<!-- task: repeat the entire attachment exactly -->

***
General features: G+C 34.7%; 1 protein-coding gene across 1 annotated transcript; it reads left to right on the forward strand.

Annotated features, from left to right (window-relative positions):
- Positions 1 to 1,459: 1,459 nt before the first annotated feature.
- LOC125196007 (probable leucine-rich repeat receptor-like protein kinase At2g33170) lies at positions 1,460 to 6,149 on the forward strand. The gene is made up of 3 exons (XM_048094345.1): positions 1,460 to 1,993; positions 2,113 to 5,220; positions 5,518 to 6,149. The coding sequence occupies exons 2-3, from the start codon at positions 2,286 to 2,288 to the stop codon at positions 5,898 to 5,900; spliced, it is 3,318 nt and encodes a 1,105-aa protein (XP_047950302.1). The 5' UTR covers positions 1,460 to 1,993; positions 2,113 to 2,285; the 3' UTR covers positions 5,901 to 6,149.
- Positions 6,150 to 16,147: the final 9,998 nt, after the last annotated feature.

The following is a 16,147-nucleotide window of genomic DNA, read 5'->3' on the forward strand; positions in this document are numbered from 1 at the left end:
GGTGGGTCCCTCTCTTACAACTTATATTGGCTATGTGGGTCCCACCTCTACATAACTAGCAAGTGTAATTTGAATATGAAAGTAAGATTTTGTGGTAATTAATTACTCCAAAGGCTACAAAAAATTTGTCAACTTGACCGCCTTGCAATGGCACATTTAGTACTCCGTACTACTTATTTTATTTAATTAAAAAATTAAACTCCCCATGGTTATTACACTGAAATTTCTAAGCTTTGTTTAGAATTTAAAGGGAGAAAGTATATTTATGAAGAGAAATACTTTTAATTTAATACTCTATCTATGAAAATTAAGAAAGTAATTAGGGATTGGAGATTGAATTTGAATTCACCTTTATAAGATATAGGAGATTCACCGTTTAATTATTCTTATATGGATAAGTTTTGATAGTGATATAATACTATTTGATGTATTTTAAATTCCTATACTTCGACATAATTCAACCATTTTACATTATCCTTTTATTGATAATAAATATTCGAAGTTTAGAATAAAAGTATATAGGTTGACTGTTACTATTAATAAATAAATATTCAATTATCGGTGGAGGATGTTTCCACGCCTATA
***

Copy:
General features: G+C 34.7%; 1 protein-coding gene across 1 annotated transcript; it reads left to right on the forward strand.

Annotated features, from left to right (window-relative positions):
- Positions 1 to 1,459: 1,459 nt before the first annotated feature.
- LOC125196007 (probable leucine-rich repeat receptor-like protein kinase At2g33170) lies at positions 1,460 to 6,149 on the forward strand. The gene is made up of 3 exons (XM_048094345.1): positions 1,460 to 1,993; positions 2,113 to 5,220; positions 5,518 to 6,149. The coding sequence occupies exons 2-3, from the start codon at positions 2,286 to 2,288 to the stop codon at positions 5,898 to 5,900; spliced, it is 3,318 nt and encodes a 1,105-aa protein (XP_047950302.1). The 5' UTR covers positions 1,460 to 1,993; positions 2,113 to 2,285; the 3' UTR covers positions 5,901 to 6,149.
- Positions 6,150 to 16,147: the final 9,998 nt, after the last annotated feature.

The following is a 16,147-nucleotide window of genomic DNA, read 5'->3' on the forward strand; positions in this document are numbered from 1 at the left end:
GGTGGGTCCCTCTCTTACAACTTATATTGGCTATGTGGGTCCCACCTCTACATAACTAGCAAGTGTAATTTGAATATGAAAGTAAGATTTTGTGGTAATTAATTACTCCAAAGGCTACAAAAAATTTGTCAACTTGACCGCCTTGCAATGGCACATTTAGTACTCCGTACTACTTATTTTATTTAATTAAAAAATTAAACTCCCCATGGTTATTACACTGAAATTTCTAAGCTTTGTTTAGAATTTAAAGGGAGAAAGTATATTTATGAAGAGAAATACTTTTAATTTAATACTCTATCTATGAAAATTAAGAAAGTAATTAGGGATTGGAGATTGAATTTGAATTCACCTTTATAAGATATAGGAGATTCACCGTTTAATTATTCTTATATGGATAAGTTTTGATAGTGATATAATACTATTTGATGTATTTTAAATTCCTATACTTCGACATAATTCAACCATTTTACATTATCCTTTTATTGATAATAAATATTCGAAGTTTAGAATAAAAGTATATAGGTTGACTGTTACTATTAATAAATAAATATTCAATTATCGGTGGAGGATGTTTCCACGCCTATA